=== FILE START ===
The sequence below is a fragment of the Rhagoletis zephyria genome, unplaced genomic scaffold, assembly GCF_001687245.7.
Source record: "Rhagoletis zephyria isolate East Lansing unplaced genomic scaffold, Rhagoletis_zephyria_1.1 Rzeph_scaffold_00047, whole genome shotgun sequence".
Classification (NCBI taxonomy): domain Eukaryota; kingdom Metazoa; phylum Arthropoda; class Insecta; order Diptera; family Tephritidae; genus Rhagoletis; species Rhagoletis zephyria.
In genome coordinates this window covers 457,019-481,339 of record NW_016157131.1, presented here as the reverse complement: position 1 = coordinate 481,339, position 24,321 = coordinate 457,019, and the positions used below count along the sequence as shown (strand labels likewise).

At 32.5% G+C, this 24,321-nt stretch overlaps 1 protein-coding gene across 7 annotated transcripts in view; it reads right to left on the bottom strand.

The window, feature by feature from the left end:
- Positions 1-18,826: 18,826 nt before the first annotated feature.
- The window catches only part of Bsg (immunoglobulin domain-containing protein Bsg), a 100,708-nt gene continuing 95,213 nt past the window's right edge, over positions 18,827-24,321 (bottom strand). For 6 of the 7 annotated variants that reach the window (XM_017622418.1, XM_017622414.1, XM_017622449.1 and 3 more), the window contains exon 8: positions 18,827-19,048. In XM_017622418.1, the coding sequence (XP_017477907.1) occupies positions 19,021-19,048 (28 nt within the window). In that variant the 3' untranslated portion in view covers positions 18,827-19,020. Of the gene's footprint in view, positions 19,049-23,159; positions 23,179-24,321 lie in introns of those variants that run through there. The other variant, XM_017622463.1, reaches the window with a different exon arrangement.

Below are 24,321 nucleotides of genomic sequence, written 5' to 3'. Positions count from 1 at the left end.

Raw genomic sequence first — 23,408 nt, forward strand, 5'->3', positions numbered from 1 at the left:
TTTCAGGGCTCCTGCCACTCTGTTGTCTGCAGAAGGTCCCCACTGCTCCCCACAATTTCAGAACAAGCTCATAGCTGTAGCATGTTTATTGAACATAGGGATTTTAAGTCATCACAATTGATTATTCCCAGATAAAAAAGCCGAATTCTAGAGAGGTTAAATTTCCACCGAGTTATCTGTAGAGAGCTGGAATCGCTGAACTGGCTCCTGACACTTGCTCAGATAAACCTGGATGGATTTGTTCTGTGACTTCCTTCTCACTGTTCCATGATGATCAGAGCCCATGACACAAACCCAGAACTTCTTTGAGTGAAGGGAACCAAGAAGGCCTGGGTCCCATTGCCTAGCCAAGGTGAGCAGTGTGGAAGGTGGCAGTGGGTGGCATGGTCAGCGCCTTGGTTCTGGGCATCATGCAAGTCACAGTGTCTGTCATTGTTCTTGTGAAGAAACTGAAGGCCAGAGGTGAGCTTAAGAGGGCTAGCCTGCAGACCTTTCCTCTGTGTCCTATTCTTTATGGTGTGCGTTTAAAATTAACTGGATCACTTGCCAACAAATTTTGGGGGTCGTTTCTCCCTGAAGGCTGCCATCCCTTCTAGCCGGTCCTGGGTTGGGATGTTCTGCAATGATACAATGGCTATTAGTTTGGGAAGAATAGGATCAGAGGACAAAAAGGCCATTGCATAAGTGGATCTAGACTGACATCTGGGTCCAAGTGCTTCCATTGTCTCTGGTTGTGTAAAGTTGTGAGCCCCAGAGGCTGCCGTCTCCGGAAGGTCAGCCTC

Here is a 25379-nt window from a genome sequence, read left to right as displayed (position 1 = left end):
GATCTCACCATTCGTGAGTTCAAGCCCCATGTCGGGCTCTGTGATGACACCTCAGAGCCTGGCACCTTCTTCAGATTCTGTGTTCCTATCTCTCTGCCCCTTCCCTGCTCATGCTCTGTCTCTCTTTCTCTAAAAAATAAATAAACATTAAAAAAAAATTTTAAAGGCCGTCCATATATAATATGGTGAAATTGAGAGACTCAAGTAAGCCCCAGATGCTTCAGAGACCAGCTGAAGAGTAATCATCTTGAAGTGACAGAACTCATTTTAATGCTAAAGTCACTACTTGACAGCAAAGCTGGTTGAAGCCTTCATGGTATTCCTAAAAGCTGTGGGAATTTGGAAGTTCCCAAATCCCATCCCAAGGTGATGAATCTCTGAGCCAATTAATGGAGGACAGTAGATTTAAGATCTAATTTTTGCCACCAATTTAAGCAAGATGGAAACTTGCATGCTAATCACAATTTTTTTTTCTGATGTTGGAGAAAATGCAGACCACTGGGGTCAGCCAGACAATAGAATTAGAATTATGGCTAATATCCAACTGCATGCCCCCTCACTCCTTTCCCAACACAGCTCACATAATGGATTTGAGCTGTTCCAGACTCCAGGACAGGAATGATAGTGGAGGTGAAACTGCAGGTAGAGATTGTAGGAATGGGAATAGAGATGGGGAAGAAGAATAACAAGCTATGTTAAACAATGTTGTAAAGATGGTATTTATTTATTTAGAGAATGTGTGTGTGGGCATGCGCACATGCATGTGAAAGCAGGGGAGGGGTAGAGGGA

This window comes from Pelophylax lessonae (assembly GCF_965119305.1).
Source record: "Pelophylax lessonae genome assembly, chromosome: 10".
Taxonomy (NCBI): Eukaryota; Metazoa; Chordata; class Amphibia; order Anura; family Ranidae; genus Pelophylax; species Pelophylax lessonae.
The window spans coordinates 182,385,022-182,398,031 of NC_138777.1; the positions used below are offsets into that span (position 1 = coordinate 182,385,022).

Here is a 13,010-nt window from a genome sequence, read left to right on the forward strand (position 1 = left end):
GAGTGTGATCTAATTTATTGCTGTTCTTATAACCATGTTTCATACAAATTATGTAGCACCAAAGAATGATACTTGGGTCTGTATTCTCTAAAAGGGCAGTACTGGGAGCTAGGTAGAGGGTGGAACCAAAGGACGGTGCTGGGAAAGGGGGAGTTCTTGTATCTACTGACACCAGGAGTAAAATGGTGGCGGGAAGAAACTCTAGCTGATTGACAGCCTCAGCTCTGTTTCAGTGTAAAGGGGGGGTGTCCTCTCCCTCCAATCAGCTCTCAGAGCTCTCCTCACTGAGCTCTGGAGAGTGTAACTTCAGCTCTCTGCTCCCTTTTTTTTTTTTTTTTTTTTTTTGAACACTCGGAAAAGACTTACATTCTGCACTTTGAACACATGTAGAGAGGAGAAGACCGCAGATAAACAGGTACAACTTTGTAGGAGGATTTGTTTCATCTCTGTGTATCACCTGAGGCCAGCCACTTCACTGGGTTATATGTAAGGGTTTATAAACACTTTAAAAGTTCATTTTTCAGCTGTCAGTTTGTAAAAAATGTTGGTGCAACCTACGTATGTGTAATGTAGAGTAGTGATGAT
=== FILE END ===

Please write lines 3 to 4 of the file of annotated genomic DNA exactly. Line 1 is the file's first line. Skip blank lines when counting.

Classification (NCBI taxonomy): domain Eukaryota; kingdom Metazoa; phylum Arthropoda; class Insecta; order Diptera; family Tephritidae; genus Rhagoletis; species Rhagoletis zephyria.
In genome coordinates this window covers 457,019-481,339 of record NW_016157131.1, presented here as the reverse complement: position 1 = coordinate 481,339, position 24,321 = coordinate 457,019, and the positions used below count along the sequence as shown (strand labels likewise).